In search of more ambitious devolution for Scotland - RSA

Blog: In search of more ambitious devolution for Scotland

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  • Picture of Charlotte Alldritt
    Charlotte Alldritt
    Director of Public Services and Communities, RSA
  • Cities
  • Devolution
  • Localism
  • Public services

Ahead of the 2016 and 2017 Parliamentary and local elections, there is a window of opportunity for thinking how Scotland can deliver its vision for growth and widespread prosperity.

It was barely breakfast time as we walked up to the City Chambers, but tourists were already unfolding maps and brandishing selfie sticks on Edinburgh’s Royal Mile. Jamie Cooke, Head of RSA Scotland, and I were there to run the first of two sessions on prosperity and place in Scotland. With devolution to Holyrood in train – building on the Scotland Act (2012) and stoked by the momentum of the referendum and General Election – the question remains as to how Scotland’s cities, towns and rural communities deliver the nation’s vision for a thriving, inclusive economy. 

The RSA has shown, particularly through our recent City Growth Commission, that geography matters when it comes to economic and social productivity. Our work with the Heritage Lottery Fund is considering how communities define themselves and the role local heritage has in place identity and place-shaping.

Out of these projects, and others, emerges a clear sense that the notion of place leadership is changing. Devolution of powers from central to local government still has a way to go, but this policy trend is taking hold and sparking new conversations between local authorities, public service agencies, business and civil society organisations as to how they define their place, and their role within it, beyond the confines of organisational or geographic boundaries.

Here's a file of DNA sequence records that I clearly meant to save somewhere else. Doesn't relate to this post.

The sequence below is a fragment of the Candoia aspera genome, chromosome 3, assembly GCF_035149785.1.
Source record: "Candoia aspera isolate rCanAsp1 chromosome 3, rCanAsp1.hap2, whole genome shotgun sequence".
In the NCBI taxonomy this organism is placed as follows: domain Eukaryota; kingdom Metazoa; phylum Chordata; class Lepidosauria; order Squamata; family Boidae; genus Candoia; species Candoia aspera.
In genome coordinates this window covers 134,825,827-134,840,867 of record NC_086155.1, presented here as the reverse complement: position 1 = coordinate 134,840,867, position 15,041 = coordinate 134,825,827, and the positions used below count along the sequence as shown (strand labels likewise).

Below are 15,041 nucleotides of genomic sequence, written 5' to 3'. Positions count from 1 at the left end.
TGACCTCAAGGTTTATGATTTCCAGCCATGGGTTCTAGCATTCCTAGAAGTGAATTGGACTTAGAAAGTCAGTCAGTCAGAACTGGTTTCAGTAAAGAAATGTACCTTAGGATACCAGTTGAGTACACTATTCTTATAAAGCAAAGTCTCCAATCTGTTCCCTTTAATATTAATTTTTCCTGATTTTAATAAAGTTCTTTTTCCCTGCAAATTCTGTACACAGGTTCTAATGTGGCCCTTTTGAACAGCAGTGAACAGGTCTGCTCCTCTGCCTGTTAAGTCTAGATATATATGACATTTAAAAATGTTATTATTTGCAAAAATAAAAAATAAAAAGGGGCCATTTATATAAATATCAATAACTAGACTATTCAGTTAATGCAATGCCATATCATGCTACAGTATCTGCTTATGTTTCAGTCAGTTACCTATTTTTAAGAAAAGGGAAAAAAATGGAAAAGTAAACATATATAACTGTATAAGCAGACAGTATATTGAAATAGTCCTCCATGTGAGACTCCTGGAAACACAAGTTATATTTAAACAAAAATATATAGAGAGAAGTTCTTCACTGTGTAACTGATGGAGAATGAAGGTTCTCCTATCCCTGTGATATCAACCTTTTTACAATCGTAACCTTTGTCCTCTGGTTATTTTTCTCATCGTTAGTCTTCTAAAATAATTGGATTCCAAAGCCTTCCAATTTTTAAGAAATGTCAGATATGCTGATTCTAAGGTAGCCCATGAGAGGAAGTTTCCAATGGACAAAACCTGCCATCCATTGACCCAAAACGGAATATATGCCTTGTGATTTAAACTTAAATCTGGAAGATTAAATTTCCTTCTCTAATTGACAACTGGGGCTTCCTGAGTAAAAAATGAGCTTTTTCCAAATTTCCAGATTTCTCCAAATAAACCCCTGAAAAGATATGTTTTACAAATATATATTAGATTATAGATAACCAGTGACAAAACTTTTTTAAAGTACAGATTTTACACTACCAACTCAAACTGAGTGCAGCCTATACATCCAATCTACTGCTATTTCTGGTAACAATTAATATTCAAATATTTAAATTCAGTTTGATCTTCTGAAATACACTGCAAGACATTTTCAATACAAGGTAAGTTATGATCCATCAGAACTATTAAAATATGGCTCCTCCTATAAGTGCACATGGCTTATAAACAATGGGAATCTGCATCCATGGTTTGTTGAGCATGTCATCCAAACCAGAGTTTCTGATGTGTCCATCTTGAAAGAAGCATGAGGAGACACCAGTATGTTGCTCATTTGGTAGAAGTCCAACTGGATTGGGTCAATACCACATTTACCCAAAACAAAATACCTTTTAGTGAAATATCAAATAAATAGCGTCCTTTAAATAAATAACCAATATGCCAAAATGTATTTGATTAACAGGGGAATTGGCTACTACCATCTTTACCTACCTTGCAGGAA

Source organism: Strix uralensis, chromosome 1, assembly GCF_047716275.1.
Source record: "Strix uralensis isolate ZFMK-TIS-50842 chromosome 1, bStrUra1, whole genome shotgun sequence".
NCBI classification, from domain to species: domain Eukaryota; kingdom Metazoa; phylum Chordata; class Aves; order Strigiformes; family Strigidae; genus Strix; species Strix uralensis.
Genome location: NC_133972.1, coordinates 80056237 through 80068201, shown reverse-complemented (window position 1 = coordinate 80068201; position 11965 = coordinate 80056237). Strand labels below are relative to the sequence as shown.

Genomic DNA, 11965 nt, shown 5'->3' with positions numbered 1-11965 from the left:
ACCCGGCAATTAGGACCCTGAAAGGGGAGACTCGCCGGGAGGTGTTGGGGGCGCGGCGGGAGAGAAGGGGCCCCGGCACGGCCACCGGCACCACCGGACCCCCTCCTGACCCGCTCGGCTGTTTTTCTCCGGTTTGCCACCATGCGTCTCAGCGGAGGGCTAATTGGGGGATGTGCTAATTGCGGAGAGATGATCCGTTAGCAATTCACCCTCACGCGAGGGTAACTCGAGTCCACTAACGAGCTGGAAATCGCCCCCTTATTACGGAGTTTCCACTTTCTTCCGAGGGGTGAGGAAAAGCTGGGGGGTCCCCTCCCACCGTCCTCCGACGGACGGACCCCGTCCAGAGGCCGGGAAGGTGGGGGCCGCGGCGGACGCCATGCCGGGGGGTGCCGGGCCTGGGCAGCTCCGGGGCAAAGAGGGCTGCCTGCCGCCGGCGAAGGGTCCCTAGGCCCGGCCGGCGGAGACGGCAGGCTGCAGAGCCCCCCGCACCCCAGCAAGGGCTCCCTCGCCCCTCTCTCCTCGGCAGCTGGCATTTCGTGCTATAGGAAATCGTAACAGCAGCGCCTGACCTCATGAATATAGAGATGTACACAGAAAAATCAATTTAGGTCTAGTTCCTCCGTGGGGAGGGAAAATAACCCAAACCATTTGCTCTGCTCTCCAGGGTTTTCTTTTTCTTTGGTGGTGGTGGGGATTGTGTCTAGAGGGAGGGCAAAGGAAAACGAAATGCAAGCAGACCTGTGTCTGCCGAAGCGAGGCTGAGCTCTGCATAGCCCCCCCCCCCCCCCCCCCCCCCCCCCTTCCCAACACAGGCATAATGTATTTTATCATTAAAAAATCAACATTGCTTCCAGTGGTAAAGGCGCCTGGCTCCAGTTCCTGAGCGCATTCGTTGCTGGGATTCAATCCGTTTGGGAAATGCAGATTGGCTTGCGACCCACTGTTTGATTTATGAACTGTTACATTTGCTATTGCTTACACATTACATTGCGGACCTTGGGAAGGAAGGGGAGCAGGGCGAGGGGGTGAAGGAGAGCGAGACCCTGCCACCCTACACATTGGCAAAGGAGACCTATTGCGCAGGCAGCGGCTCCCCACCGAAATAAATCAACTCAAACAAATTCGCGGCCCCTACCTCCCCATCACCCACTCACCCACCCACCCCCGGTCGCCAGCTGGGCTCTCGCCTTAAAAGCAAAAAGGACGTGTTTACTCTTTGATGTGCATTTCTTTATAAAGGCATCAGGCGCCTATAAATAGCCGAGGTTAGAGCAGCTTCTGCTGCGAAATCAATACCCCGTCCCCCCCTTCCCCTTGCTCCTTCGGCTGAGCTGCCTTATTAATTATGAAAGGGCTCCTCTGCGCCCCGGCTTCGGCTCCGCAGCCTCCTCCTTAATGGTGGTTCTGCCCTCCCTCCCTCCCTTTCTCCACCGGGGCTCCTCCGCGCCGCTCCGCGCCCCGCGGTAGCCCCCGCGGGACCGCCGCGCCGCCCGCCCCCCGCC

At a strategic economic level, scale is fast becoming the only game in town, requiring collaboration within and between city-regions and their surrounding rural areas. At a more local level, collaboration is key to devise and deliver tailored solutions to the specifics of local problems, harnessing civil society ideas and assets in the process.

As the Scottish Bill progresses through Parliament, Scotland will see transfer a range of further powers from Westminster to Holyrood, enabling it to shape its future as a nation. Meanwhile the Community Empowerment Bill going through the Scottish Parliament seeks to enable localities to take greater control in securing their economic and social prosperity.

However, there seems to be missing middle. City-deals in England and Glasgow, with appetite being shown in Aberdeen, Edinburgh and Inverness, suggests that Scotland can now seek more ambitious devolution beyond Holyrood. As we argued in Scottish Policy Now, and Professor Duncan Maclennan similarly warned in the Herald this week, such ambition will be vital if it is to combat the threat ‘Northern Powerhouse’ and global competition. There is an urgent need for a spatial strategy for Scotland that drives inclusive economic growth for cities, towns and rural communities.